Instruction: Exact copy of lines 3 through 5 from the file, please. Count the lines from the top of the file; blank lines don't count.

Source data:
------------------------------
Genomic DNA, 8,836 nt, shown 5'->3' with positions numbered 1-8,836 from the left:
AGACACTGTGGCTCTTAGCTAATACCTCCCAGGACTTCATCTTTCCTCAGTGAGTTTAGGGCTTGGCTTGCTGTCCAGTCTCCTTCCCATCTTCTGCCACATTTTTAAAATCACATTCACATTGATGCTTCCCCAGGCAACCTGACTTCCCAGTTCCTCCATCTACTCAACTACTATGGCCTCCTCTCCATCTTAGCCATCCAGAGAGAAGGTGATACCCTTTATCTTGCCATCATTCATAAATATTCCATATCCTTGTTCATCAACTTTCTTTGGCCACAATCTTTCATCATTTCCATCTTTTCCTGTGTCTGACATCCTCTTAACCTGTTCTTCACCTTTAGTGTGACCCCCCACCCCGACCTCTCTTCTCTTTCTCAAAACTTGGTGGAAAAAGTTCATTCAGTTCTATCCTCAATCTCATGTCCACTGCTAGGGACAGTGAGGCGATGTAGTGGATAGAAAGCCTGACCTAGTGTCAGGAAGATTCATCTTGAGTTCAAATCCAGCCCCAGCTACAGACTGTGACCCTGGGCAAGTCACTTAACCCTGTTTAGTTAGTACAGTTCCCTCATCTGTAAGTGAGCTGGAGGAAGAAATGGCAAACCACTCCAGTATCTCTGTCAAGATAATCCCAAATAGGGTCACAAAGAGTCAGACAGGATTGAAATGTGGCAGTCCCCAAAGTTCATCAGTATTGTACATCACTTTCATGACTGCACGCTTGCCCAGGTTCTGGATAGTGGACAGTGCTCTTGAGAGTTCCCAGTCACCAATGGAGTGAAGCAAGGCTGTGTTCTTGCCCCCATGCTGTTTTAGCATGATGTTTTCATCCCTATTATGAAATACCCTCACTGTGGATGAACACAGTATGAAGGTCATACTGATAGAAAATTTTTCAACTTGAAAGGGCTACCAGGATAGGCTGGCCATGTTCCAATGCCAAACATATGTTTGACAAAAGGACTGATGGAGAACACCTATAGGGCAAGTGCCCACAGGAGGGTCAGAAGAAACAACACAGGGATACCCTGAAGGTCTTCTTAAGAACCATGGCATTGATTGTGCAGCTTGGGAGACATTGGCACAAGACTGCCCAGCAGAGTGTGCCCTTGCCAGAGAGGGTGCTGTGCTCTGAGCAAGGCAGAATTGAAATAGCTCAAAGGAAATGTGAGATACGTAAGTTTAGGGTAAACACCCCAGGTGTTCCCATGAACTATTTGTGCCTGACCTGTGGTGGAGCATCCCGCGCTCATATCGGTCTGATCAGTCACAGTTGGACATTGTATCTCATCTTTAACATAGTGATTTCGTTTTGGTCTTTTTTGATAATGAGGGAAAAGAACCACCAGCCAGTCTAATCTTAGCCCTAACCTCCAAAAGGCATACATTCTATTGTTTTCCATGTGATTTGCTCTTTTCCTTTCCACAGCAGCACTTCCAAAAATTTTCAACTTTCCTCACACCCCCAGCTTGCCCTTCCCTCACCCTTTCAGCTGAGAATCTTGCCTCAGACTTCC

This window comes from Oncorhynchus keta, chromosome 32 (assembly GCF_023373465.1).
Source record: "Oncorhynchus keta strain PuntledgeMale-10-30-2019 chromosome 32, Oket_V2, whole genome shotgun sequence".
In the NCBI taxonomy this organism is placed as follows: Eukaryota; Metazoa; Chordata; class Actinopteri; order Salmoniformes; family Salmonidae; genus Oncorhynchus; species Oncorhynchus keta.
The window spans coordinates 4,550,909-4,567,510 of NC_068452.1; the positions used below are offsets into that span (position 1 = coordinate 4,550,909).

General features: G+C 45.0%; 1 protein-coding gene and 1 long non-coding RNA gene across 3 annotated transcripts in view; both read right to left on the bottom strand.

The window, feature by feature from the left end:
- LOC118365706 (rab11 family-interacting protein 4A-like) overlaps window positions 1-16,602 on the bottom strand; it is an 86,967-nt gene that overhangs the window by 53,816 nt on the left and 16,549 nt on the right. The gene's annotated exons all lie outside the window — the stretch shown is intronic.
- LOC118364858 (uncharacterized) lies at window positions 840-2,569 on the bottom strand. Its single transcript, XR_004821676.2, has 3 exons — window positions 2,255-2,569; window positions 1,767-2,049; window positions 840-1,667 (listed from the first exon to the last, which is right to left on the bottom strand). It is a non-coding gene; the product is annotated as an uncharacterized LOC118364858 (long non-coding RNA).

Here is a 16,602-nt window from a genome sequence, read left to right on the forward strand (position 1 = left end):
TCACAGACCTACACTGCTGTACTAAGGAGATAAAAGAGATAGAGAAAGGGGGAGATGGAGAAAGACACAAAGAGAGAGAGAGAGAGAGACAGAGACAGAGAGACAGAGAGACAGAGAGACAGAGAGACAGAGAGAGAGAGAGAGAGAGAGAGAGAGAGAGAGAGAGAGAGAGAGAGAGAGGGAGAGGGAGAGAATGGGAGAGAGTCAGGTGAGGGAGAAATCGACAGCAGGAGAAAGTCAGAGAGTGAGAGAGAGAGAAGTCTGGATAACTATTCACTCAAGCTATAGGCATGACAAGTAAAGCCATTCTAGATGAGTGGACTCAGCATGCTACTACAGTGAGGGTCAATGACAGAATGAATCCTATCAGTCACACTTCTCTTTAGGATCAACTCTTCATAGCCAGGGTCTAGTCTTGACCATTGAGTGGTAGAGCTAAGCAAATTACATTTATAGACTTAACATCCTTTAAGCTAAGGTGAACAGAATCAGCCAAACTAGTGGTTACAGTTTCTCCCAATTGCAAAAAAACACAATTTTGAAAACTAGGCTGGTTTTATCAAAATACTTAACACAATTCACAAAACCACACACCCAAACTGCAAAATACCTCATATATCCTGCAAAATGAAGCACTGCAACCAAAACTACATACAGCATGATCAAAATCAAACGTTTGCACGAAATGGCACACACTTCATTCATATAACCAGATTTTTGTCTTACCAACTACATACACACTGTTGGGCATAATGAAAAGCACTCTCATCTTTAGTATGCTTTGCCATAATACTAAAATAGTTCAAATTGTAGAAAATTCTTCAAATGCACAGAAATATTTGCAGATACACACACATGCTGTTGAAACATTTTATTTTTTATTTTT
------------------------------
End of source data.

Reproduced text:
This window comes from Oncorhynchus keta, chromosome 32 (assembly GCF_023373465.1).
Source record: "Oncorhynchus keta strain PuntledgeMale-10-30-2019 chromosome 32, Oket_V2, whole genome shotgun sequence".
In the NCBI taxonomy this organism is placed as follows: Eukaryota; Metazoa; Chordata; class Actinopteri; order Salmoniformes; family Salmonidae; genus Oncorhynchus; species Oncorhynchus keta.